The new card's $150,000 limit for triple points means higher potential rewards than JPMorgan's existing small business cards, Ink Plus and Ink Cash, as well as competitor offerings including the AmEx Business Gold Rewards charge card. That comes with a 25,000 point signing bonus and triple points in one of five categories on the first $100,000 in purchases.
American Express has slumped 14 percent this year, the second-worst performance in the Dow Jones Industrial Average, after competitors bid away some of its biggest partnerships with retailers, airlines and other companies. Chief Executive Officer Kenneth Chenault, who's been shaking up management and reshaping divisions, vowed to trim $1 billion in expenses by the end of 2017.

http://www.bloomberg.com/news/art...iness-card

https://pbs.twimg.com/media/CvJoopiWYAQgP2X.jpg
Reply Helpful Comment? 31 4
Last edited by addictedsaver October 19, 2016 at 12:53 PM.
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#5
Where did you see that this will replace the Ink Plus?
Reply Helpful Comment? 3 2
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10-19-2016 at 01:03 PM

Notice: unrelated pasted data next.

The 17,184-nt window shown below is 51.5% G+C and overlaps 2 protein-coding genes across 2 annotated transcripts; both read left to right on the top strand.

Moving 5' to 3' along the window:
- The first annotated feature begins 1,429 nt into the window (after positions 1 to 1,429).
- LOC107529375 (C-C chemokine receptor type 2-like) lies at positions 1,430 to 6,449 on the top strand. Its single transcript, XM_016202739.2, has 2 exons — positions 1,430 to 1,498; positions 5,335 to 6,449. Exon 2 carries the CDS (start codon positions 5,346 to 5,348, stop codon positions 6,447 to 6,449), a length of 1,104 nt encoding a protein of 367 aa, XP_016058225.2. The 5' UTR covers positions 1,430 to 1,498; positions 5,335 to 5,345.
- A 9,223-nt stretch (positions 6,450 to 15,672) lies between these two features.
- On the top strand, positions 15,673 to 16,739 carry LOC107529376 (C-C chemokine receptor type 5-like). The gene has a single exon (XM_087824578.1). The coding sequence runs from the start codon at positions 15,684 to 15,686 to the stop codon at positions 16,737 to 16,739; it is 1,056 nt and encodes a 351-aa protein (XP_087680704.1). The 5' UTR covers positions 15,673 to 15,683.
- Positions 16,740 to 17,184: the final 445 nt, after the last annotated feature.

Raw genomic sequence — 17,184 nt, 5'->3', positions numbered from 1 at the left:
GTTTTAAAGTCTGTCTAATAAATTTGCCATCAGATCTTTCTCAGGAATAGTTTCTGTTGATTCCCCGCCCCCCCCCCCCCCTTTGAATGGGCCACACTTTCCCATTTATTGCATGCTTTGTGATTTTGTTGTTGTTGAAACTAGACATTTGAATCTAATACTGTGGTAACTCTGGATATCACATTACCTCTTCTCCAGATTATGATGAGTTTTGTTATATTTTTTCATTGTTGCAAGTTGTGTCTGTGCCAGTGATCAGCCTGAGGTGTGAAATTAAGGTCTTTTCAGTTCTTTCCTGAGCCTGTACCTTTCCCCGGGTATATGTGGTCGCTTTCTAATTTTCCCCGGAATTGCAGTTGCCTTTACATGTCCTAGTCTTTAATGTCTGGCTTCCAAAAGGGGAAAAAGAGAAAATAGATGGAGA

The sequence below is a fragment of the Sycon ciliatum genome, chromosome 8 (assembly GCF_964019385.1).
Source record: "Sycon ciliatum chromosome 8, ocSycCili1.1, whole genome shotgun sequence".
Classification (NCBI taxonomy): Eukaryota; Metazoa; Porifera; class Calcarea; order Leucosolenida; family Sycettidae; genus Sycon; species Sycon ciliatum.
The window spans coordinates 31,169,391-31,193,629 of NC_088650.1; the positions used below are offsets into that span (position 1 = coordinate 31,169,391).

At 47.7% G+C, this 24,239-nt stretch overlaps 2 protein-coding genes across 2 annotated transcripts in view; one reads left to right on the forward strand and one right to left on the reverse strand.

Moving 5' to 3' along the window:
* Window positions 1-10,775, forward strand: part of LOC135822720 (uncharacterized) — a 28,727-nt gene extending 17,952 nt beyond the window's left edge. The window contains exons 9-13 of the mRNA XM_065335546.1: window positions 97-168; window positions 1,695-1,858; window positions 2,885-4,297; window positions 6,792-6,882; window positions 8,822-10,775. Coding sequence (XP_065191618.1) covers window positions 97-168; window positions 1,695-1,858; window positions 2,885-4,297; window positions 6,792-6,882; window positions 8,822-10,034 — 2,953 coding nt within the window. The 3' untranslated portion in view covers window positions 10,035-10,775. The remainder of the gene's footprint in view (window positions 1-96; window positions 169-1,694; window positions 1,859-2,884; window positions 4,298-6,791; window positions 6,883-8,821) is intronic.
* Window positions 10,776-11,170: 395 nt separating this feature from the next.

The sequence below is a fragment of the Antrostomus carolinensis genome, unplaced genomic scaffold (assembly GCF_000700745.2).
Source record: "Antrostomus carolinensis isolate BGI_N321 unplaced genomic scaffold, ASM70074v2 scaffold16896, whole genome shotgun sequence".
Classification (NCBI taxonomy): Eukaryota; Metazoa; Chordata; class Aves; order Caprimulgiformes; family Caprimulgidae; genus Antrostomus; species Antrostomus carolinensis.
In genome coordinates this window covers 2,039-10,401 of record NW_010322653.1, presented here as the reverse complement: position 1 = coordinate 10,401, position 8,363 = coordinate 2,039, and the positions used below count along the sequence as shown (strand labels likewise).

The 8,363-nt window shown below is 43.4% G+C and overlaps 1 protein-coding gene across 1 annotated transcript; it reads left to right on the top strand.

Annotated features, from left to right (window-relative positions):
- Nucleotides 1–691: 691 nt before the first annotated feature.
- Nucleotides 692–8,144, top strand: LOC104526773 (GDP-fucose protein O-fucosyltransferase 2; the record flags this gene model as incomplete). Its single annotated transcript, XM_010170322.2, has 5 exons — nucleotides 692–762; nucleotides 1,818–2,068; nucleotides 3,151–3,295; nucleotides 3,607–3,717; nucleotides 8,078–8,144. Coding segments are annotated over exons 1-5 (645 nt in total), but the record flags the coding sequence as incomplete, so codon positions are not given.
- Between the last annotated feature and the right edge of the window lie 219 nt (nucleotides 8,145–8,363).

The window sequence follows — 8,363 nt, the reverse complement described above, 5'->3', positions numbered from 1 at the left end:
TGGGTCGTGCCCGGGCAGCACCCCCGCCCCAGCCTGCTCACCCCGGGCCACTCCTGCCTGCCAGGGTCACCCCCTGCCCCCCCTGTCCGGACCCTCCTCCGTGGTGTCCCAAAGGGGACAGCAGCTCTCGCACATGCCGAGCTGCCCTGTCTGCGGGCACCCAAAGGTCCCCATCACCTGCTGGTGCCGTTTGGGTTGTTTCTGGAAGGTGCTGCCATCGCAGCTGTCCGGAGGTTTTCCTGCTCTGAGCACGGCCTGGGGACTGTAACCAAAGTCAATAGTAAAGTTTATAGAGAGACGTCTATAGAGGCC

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#7
150k cl?
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#8
Quote from Aogen
:
150k cl?
3 points a dollar for the first $150,000 spend in the bonus categories. CL will vary but i doubt anyone will get 150K Smilie
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10-19-2016 at 01:25 PM
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#10
No office supply stores is a huge loss!
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#11
Categories are changing to 3x only instead of 5x with the new card.
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#12
Yeah, if this were actually "replacing" the ink plus it'd be a huge downgrade.

Hell the FREE Ink card is better than this thing apart from the sign up bonus.
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#13
Quote from fangtl
:
I smell a UR devaluation coming.
That would be horrible.

I wonder if they will offer 1.5 on redemption like the reserve
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#14
Anyone know if this will still be governed by the Chase 5/24 rule?
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#15
Quote from Knightshade
:
Yeah, if this were actually "replacing" the ink plus it'd be a huge downgrade.

Hell the FREE Ink card is better than this thing apart from the sign up bonus.
For us "business" people, that's true.

However, the smallish company I work for spends roughly $12K-$15K/mo on internet/phones, travel, and advertising. This could be hugely profitable for him if I can convince the owner to switch to this from AMEX.
Reply Helpful Comment? 4 5